Stimulus Updates and Resources

A 'typical family of 4 might be bringing in $10,000' in stimulus and tax refunds — here's what to do with the money

"See if you can turn that stimulus into a real windfall."

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Now that President Joe Biden has signed the $1.9 trillion American Rescue Plan into law, money is going to start moving fast. In addition to extending the federal boost to weekly unemployment benefits and expanding the Child Tax Credit, the new legislation is also sending individual stimulus checks up to $1,400 that could hit your bank account as soon as this weekend.

That extra cash, in addition to the $600 that most Americans received in January and their forthcoming tax refunds, which so far this year have averaged about $3,000, could add up to substantial windfalls for consumers, says Ted Rossman, an industry analyst at CreditCards.com.

"Your typical family of four might be bringing in $10,000 this quarter, between the January stimulus, the March stimulus, and the typical tax refund," Rossman says.

The economic stimulus and tax refunds will be particularly crucial for lower-income households: More than 60% of individuals making less $40,000 a year said their tax refund is very important for their overall financial well-being, according to a recent survey by CreditCards.com. That's almost 20 points higher than the general population and nearly 20 points higher than it was for the same group last year.

If you're anticipating a $1,400 stimulus check and even more money from your tax refund, you might want to make a plan for how best to use these additional funds. Here's how money experts say you should allocate your stimulus check.

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Take care of expenses: 'Look at what's been put off'

If there's an expense you've been meaning to take care of, but money has always gotten in the way, tackle that first, says Susan Bradley, a certified financial planner and the founder of Sudden Money Institute. This could include paying rent, she adds: "That's a legitimate use."

If you're caught up on immediate expenses, turn to less time-sensitive costs.

"Look at what's been put off," Bradley says. "Is it paying down a credit card? Is it fixing the car? Is it a medical procedure? So many people put off things they can kind of live without, but if you do that for too long it has some pretty negative consequences."

So many people put off things they can kind of live without, but if you do that for too long it has some pretty negative consequences.
Susan Bradley
founder of Sudden Money Institute

This is especially true for high-interest debt, says Mark La Spisa, a certified financial planner and president of Vermillion Financial Advisors. "If I was talking to my nephew or my son or someone in their 20s and 30s, I would tell them to do a real quick check of their debt."

If your debt is under control, then the stimulus check should be put toward an emergency fund, he says. Paying down debt and creating an emergency fund "are two basic areas I would say to explore prior to doing anything else with [the check]," La Spisa says.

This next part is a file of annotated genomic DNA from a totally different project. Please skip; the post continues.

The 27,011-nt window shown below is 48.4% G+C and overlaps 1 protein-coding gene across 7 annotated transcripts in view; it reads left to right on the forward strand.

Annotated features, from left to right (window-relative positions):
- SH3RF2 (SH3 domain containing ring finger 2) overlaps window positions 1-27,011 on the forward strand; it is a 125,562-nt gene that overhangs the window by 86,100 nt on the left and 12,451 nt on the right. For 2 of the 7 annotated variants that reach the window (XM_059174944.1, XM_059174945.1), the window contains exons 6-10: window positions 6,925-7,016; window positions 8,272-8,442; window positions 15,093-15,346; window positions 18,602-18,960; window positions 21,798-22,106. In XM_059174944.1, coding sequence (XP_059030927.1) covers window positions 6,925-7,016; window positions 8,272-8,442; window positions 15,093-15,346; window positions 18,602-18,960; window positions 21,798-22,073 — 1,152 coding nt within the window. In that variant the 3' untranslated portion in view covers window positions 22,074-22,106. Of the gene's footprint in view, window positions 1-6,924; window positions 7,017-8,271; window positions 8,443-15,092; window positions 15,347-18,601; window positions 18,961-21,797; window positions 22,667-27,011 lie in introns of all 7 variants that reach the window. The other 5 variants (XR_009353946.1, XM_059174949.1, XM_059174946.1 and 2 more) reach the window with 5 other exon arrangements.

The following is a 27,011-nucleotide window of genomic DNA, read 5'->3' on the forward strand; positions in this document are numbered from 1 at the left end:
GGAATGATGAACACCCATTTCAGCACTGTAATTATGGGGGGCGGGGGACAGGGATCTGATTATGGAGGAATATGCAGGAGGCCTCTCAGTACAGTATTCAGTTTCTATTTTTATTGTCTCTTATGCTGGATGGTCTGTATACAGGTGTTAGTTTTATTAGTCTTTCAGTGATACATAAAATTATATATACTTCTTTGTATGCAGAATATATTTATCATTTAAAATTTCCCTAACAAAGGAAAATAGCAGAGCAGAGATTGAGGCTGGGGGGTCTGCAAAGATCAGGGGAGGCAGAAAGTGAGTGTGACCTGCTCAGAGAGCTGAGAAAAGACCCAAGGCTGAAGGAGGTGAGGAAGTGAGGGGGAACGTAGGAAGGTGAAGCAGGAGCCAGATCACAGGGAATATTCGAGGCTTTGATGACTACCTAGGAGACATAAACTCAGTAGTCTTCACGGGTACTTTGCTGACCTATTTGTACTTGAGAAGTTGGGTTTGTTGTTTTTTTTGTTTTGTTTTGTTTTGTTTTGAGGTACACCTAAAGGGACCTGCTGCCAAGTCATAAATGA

'Strengthen who you are, financially'

Once those financial basics are covered, you can focus on building wealth, La Spisa says. "See if you can turn that stimulus into a real windfall where you can use the benefit of compounding interest to really start developing some wealth," he says.

You can look at putting the money toward retirement, too. "If you took $1,400 and you compounded it to retirement, that's going to be a sizable chunk of money," La Spisa says.

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This is especially true if you've been lucky this year, according to Rossman. "It's very ironic to say, but I think a lot of people's personal finances are actually coming out of the pandemic in better shape, which I never would have expected," he says. "A lot of people are using things like stimulus and tax refunds to either boost their savings or pay down debt."

People who have weathered the pandemic without serious hits to their incomes, however, are in a position to significantly improve their financial health, Rossman says: "We've talked so much about this K-shaped recovery, but there's a lot of people who've weathered the pandemic just fine."

Nationally, total credit card debt is down and personal savings rates are higher than they've been in decades.

Whatever you do with these windfalls should "strengthen who you are, financially," Bradley says. "You could add to your savings. You could maybe even funnel a little bit toward your IRA or retirement plan." Stimulus checks are "not meant for retirement savings, but sometimes that's what strengthens people," she adds.

If you can, think long term, Bradley says: "Think of what will make you and your family more secure and more ready to take on all the great challenges of life a year from now, two years from now, or even an month from now."

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